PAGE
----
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Tips for Saving Energy During the Winter

In the winter, when many people turn on their heaters and put up holiday lights, gas and electric bills can be much higher than usual.

According to the Department of Energy (DOE), a family spends more than $1,900 a year on electricity bills and other utilities. A big part of those costs come from wasted energy during those cold months.

However, you can save on winter energy costs if you make some changes in certain areas of your home.

Lighting

Improve the lighting in your home and save energy.

  • Replace traditional light bulbs with compact fluorescent light bulbs, which last between six and 12 times longer. Remember to turn off any lights that aren’t in use.
  • Consider using LED lights for Christmas decorations. These use 90 percent less energy than the standard Christmas lights.

Thermostats and heating

Keep your home warm and comfortable.

  • Install a programmable thermostat for your home’s heating system.
  • Keep the doors and windows closed while the heat is on.
  • Frequently change the filters in your furnace.
  • Set the thermostat on your water heater to 120 degrees Fahrenheit.

General tips

Be energy efficient throughout your home.

  • Only use the exhaust fan in the kitchen and bathrooms when necessary.
  • Repair any water leaks in the bathrooms, kitchen, laundry room, etc.
  • Use power strips to plug in portable heaters, television and cell phone chargers. That way, you can turn off the power switch when the devices are not in use.
  • If you’re thinking of replacing your appliances, make sure they have an Energy Star logo. Energy Star products are more energy efficient.

Programs for low-income families

During the winter, the government helps low-income families with their energy bills.

The Low Income Home Energy Assistance Program, also known as LIHEAP, helps families pay some of their heating costs. To see if you qualify for these benefits, contact your local LIHEAP office for more information.

Read this note in Spanish.

VA Home Loans Can Help Servicemembers and Veterans Purchase, Refinance, or Adapt a Home

The Department of Veterans Affairs (VA) offers a variety of home loan programs for active duty servicemembers, veterans, and National Guard and Reserve members:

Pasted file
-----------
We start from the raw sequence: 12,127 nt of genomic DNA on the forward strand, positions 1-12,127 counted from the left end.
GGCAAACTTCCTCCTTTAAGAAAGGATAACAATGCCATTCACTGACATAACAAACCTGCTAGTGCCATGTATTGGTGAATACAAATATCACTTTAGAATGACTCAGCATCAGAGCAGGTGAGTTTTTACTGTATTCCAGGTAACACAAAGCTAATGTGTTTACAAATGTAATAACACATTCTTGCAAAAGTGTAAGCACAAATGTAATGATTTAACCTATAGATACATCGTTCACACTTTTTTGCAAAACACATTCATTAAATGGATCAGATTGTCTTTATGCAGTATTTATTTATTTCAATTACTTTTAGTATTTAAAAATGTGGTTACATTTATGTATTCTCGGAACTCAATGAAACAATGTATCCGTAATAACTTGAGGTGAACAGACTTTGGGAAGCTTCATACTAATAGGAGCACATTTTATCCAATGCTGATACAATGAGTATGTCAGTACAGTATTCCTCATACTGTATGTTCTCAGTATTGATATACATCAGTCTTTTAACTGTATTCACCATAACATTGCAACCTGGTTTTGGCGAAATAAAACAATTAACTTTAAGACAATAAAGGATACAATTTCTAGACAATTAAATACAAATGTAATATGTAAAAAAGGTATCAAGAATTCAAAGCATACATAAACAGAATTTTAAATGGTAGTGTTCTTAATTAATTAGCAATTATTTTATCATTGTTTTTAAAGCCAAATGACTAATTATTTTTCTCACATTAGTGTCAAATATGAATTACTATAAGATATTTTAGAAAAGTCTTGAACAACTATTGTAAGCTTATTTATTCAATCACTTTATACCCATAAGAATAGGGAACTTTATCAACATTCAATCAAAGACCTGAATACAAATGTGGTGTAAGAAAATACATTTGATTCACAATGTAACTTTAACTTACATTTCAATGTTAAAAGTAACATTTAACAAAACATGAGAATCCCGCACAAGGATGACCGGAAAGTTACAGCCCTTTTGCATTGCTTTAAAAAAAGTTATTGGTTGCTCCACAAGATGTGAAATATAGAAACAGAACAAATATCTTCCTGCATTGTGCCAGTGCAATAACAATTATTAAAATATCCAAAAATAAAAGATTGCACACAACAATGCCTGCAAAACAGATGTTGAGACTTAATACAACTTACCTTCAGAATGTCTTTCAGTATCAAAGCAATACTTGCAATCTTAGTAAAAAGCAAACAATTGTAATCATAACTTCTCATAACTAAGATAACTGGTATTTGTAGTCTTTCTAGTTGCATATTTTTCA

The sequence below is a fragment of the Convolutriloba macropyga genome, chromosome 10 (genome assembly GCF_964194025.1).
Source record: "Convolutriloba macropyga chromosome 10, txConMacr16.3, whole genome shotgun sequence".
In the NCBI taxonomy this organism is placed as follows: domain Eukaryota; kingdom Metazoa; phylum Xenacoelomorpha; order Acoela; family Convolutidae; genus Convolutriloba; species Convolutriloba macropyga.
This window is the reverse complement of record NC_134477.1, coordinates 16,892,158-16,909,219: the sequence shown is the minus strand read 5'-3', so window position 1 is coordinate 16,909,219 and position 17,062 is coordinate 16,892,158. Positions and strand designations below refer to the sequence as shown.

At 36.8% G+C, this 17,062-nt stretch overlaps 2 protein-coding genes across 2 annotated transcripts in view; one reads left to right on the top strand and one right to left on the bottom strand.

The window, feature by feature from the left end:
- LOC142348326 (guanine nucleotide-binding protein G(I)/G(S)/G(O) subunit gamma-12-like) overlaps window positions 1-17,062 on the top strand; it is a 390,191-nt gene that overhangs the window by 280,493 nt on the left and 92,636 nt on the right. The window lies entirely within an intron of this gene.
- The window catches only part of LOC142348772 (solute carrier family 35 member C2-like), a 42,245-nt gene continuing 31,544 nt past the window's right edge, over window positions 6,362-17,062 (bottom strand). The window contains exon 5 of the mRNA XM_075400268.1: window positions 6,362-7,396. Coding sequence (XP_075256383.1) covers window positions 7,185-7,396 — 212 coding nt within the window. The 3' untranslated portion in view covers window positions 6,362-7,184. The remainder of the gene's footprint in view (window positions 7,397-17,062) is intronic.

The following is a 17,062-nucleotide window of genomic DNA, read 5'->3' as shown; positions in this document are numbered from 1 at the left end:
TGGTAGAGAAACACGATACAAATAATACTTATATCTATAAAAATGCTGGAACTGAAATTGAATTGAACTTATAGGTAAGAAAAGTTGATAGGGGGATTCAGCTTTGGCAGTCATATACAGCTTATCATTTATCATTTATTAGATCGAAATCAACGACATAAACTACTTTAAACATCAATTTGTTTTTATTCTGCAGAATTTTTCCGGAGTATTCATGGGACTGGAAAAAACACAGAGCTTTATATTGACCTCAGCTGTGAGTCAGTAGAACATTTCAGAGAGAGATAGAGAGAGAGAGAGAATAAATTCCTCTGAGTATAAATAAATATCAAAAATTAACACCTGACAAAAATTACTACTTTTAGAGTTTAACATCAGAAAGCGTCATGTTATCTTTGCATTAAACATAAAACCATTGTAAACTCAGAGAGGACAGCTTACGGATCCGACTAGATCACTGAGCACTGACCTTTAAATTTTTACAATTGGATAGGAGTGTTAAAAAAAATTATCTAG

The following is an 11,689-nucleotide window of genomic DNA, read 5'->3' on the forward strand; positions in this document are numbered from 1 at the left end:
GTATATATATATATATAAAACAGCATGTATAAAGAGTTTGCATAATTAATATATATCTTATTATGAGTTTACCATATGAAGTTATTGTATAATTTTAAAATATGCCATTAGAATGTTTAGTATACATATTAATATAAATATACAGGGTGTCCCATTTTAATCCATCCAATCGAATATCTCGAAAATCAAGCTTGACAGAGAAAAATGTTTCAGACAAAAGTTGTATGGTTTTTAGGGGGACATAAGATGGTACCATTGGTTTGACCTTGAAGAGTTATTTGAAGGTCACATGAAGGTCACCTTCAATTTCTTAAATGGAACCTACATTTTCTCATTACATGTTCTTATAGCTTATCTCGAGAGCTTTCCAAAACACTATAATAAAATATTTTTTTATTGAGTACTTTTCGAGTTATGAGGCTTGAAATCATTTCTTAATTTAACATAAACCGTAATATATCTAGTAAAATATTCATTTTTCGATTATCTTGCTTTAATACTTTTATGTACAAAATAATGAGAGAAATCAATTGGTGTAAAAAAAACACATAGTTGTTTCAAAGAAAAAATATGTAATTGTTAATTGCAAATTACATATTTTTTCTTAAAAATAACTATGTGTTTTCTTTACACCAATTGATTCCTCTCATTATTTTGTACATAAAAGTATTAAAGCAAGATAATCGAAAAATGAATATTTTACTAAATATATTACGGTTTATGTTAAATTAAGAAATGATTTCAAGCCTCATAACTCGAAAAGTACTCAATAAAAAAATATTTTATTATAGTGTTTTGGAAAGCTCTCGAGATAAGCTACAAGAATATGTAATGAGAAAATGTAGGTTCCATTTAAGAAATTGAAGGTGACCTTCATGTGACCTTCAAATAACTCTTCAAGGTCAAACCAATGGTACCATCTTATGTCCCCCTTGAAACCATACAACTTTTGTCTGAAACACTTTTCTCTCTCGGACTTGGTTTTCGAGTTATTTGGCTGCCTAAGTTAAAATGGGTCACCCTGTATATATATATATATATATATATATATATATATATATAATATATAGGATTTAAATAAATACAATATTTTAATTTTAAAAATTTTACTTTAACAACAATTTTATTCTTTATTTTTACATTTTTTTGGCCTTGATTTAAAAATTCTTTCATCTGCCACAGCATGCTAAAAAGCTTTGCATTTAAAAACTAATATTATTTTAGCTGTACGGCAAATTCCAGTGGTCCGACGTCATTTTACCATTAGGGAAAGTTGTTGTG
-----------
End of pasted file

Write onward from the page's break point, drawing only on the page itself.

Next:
• Purchase Loans help purchase a home at a competitive interest rate often without requiring a downpayment or private mortgage insurance.
  • Cash Out Refinance Loans take cash out of your home equity to pay off debt, fund school, or make home improvements.
  • Interest Rate Reduction Refinance Loan can help you obtain a lower interest rate by refinancing an existing VA loan.
  • Native American Direct Loans help eligible Native American veterans finance the purchase, construction, or improvement of homes on Federal Trust Land, or reduce the interest rate on a VA loan.
  • Adapted Housing Grants help veterans with a permanent and total service-connected disability purchase or build an adapted home or to modify an existing home to account for their disability.

These programs are not one-time benefits - they can be reused.

Learn more about home loans for veterans and servicemembers.

VA Home Loans Can Help Servicemembers and Veterans Purchase, Refinance, or Adapt a Home

The Department of Veterans Affairs (VA) offers a variety of home loan programs for active duty servicemembers, veterans, and National Guard and Reserve members: 

  • Purchase Loans help purchase a home at a competitive interest rate often without requiring a downpayment or private mortgage insurance.
  • Cash Out Refinance Loans take cash out of your home equity to pay off debt, fund school, or make home improvements.
  • Interest Rate Reduction Refinance Loans can help you obtain a lower interest rate by refinancing an existing VA loan.
  • Native American Direct Loans help eligible Native American veterans finance the purchase, construction, or improvement of homes on Federal Trust Land or reduce the interest rate on a VA loan.
  • Adapted Housing Grants help veterans with a permanent and total service-connected disability purchase or build an adapted home or to modify an existing home to account for their disability.

These programs are not one-time benefits - they can be reused.

Learn more about home loans for veterans and servicemembers.

If you need help deciding what papers to keep, our guide to managing household records can help.

The majority of home fires occur during the winter months. Take a look at some precautions that will help to prevent fires caused by portable heaters, wood stoves, fireplaces, generators, and candles. You’ll also find reminders about smoke alarms and the importance of having a home escape plan.